An instance is an instantiated version of a box launched to provider’s virtual infrastructure or your own. Follow these steps to launch one.
- Click Instances > New
- Select a box. You can search and look through the tabs.
- Boxes. Shows boxes you created in your workspace.
- Explore. Shows default boxes available to all Cloud Application Manager users. These include service boxes such as Linux Compute, Windows Compute; includes AWS services like MySQL Database, Oracle Database, DynamoDB, PostgreSQL Database, and S3 bucket; and includes the Azure Microsoft SQL Database service. You can directly launch an instance to these database services. While you can’t modify those boxes, you can combine them with other boxes to build multi-tiered applications.
Note: Don’t find a box you’re looking for? Check if you’re in the right workspace. Remember that you may not have access if the box is no longer shared with you.
In the New Instance dialog, specify the instance name and deployment policy.
Name. Give a name to recognize the instance.
Deployment Policy. Select a previously created deployment policy or create a new one. For details, see Creating a Deployment Policy.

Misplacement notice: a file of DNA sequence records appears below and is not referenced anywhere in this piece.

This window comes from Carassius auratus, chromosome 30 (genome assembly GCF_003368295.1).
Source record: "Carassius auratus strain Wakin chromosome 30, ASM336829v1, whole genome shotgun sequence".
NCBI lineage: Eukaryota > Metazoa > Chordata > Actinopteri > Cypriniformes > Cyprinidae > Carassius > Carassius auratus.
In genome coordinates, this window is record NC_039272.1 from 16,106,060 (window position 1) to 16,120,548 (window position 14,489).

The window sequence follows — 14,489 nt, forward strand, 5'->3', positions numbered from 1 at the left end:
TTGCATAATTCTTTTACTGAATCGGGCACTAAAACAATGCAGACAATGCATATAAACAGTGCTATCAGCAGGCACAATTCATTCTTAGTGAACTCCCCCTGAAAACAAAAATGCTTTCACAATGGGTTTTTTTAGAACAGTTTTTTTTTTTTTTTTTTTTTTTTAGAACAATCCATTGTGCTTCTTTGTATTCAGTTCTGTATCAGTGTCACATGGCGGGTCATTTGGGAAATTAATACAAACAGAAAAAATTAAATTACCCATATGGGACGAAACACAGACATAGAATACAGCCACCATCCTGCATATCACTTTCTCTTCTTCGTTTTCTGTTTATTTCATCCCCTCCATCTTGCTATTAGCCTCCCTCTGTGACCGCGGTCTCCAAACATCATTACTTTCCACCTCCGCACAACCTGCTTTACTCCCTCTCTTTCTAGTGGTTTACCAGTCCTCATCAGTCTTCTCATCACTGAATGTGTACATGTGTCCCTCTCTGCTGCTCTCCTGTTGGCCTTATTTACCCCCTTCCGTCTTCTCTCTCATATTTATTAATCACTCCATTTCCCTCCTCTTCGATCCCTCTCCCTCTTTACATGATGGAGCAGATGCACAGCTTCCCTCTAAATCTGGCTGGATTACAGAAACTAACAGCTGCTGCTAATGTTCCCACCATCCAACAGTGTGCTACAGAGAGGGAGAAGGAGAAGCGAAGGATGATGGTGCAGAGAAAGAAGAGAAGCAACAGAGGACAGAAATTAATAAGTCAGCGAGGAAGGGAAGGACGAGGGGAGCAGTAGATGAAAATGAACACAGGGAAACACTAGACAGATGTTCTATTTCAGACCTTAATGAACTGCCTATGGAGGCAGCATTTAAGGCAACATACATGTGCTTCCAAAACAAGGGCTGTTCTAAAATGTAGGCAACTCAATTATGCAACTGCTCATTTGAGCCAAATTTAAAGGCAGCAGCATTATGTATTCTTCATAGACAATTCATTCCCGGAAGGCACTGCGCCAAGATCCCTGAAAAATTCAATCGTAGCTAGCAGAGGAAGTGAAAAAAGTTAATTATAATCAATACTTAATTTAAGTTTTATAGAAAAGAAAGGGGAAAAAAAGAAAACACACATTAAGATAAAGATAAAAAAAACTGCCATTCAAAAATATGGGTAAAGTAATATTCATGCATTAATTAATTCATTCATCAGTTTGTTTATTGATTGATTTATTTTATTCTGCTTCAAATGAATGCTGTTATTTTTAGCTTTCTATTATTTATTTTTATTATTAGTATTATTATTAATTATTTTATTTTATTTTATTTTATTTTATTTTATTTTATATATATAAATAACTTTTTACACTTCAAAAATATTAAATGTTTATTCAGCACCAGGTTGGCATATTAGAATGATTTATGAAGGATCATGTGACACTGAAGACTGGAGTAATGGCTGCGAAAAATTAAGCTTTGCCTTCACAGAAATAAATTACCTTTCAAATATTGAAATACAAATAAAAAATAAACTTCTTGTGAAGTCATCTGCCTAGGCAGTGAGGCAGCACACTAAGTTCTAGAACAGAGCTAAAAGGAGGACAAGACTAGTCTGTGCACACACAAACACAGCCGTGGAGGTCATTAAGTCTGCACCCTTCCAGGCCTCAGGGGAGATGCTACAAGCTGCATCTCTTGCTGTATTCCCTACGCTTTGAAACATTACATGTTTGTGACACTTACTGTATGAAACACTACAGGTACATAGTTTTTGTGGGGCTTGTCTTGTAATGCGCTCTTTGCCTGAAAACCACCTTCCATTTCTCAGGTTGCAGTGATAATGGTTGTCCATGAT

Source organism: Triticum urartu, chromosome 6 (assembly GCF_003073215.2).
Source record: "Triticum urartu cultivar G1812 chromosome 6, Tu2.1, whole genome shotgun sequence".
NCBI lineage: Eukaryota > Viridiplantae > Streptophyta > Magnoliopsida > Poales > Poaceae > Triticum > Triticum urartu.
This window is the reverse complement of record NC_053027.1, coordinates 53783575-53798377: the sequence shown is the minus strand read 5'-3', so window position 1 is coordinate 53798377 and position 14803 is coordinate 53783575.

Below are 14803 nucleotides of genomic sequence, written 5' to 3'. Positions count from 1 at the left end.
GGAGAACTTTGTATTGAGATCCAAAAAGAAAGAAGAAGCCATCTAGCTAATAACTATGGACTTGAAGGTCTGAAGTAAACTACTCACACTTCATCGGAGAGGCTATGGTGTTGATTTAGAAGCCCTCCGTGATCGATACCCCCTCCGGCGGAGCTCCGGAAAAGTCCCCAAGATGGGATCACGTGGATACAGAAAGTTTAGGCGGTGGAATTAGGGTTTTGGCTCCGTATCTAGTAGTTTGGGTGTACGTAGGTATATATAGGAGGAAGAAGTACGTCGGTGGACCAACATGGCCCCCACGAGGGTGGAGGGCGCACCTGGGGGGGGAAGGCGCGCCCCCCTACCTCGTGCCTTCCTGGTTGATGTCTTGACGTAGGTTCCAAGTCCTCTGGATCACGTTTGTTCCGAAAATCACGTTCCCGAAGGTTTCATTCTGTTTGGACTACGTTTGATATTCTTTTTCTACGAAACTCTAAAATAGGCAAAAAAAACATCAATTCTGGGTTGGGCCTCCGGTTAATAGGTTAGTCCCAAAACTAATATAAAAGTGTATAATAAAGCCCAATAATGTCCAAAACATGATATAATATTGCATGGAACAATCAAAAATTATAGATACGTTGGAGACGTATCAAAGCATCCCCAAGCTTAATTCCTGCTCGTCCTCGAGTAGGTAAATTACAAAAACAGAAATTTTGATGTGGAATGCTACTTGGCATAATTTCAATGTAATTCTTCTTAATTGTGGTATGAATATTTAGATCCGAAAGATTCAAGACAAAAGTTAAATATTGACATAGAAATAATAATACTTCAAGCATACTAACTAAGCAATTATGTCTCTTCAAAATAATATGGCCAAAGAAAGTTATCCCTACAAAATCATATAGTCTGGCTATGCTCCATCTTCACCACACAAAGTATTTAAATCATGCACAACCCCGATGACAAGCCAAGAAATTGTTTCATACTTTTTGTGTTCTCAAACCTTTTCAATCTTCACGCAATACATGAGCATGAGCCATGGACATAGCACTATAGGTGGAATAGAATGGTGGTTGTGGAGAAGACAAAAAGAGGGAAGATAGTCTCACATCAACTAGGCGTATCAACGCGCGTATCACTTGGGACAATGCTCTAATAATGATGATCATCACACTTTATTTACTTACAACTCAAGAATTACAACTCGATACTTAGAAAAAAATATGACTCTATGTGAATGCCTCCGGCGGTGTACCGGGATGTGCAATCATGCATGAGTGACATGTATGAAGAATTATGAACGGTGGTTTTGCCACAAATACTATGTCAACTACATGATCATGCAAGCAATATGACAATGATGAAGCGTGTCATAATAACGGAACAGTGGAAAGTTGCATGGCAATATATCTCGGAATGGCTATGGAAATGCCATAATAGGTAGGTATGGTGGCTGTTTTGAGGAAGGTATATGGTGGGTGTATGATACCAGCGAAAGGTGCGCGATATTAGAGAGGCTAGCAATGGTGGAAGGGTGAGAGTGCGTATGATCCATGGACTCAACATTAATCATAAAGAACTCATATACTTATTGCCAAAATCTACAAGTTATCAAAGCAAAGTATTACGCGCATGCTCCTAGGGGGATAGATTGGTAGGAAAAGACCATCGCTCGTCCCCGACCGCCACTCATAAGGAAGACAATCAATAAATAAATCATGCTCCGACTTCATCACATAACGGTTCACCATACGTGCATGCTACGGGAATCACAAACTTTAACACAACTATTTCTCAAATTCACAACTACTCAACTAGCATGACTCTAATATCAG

In the New Instance dialog, pass deployment parameters under Variables. Before launching, you can override and provide fresh values.
- Listed here are all the variables defined in the main box as well as those within nested boxes or box type variables.
- Required variables are marked with an asterisk. To see all variables including optional ones, click Show More.
- When a variable is required, you must specify its value to launch an instance of the box. If optional, you can launch without giving values, and do it later in the lifecycle editor.
- Binding type variables are also listed here. Depending on how it’s defined in the box, you can select as its value any instance or that of a specific box type deploying or active in the workspace.